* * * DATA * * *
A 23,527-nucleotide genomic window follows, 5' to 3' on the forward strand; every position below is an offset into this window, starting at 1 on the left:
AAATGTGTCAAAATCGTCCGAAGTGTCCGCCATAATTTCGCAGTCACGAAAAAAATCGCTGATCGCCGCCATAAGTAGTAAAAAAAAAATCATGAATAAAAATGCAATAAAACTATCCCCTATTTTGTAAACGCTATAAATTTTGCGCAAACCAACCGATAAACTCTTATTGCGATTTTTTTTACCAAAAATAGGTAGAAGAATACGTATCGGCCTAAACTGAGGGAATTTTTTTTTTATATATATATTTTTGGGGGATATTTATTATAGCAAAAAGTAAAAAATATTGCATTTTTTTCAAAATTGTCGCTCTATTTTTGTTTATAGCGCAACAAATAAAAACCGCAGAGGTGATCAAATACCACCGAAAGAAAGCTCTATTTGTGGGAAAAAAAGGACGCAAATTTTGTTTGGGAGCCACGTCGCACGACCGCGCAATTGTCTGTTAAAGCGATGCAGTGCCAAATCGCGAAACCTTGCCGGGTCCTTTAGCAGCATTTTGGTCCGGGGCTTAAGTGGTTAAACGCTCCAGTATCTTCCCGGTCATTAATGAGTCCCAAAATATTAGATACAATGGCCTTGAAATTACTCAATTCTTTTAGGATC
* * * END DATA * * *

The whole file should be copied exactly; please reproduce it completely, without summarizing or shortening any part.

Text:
A 23,527-nucleotide genomic window follows, 5' to 3' on the forward strand; every position below is an offset into this window, starting at 1 on the left:
AAATGTGTCAAAATCGTCCGAAGTGTCCGCCATAATTTCGCAGTCACGAAAAAAATCGCTGATCGCCGCCATAAGTAGTAAAAAAAAAATCATGAATAAAAATGCAATAAAACTATCCCCTATTTTGTAAACGCTATAAATTTTGCGCAAACCAACCGATAAACTCTTATTGCGATTTTTTTTACCAAAAATAGGTAGAAGAATACGTATCGGCCTAAACTGAGGGAATTTTTTTTTTATATATATATTTTTGGGGGATATTTATTATAGCAAAAAGTAAAAAATATTGCATTTTTTTCAAAATTGTCGCTCTATTTTTGTTTATAGCGCAACAAATAAAAACCGCAGAGGTGATCAAATACCACCGAAAGAAAGCTCTATTTGTGGGAAAAAAAGGACGCAAATTTTGTTTGGGAGCCACGTCGCACGACCGCGCAATTGTCTGTTAAAGCGATGCAGTGCCAAATCGCGAAACCTTGCCGGGTCCTTTAGCAGCATTTTGGTCCGGGGCTTAAGTGGTTAAACGCTCCAGTATCTTCCCGGTCATTAATGAGTCCCAAAATATTAGATACAATGGCCTTGAAATTACTCAATTCTTTTAGGATC